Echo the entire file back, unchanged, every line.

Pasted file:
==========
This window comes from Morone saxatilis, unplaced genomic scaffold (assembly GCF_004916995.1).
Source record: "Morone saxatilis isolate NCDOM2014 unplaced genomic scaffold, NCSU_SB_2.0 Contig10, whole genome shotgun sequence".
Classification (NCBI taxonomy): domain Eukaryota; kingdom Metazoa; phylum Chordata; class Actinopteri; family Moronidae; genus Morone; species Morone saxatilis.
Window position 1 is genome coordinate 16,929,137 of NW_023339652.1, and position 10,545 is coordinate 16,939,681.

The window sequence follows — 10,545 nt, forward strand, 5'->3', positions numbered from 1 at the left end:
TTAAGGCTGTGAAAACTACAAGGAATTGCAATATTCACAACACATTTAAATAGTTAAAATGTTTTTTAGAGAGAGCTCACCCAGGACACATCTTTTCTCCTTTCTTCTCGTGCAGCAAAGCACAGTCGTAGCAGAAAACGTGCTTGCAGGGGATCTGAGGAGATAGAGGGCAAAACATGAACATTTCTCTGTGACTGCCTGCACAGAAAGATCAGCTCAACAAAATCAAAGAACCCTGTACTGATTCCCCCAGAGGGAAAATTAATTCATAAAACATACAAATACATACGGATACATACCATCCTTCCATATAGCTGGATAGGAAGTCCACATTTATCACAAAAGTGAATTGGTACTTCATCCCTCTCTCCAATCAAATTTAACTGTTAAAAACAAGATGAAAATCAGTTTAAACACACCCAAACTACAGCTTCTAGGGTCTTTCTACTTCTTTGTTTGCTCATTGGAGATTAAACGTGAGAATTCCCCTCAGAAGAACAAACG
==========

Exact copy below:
This window comes from Morone saxatilis, unplaced genomic scaffold (assembly GCF_004916995.1).
Source record: "Morone saxatilis isolate NCDOM2014 unplaced genomic scaffold, NCSU_SB_2.0 Contig10, whole genome shotgun sequence".
Classification (NCBI taxonomy): domain Eukaryota; kingdom Metazoa; phylum Chordata; class Actinopteri; family Moronidae; genus Morone; species Morone saxatilis.
Window position 1 is genome coordinate 16,929,137 of NW_023339652.1, and position 10,545 is coordinate 16,939,681.

The window sequence follows — 10,545 nt, forward strand, 5'->3', positions numbered from 1 at the left end:
TTAAGGCTGTGAAAACTACAAGGAATTGCAATATTCACAACACATTTAAATAGTTAAAATGTTTTTTAGAGAGAGCTCACCCAGGACACATCTTTTCTCCTTTCTTCTCGTGCAGCAAAGCACAGTCGTAGCAGAAAACGTGCTTGCAGGGGATCTGAGGAGATAGAGGGCAAAACATGAACATTTCTCTGTGACTGCCTGCACAGAAAGATCAGCTCAACAAAATCAAAGAACCCTGTACTGATTCCCCCAGAGGGAAAATTAATTCATAAAACATACAAATACATACGGATACATACCATCCTTCCATATAGCTGGATAGGAAGTCCACATTTATCACAAAAGTGAATTGGTACTTCATCCCTCTCTCCAATCAAATTTAACTGTTAAAAACAAGATGAAAATCAGTTTAAACACACCCAAACTACAGCTTCTAGGGTCTTTCTACTTCTTTGTTTGCTCATTGGAGATTAAACGTGAGAATTCCCCTCAGAAGAACAAACG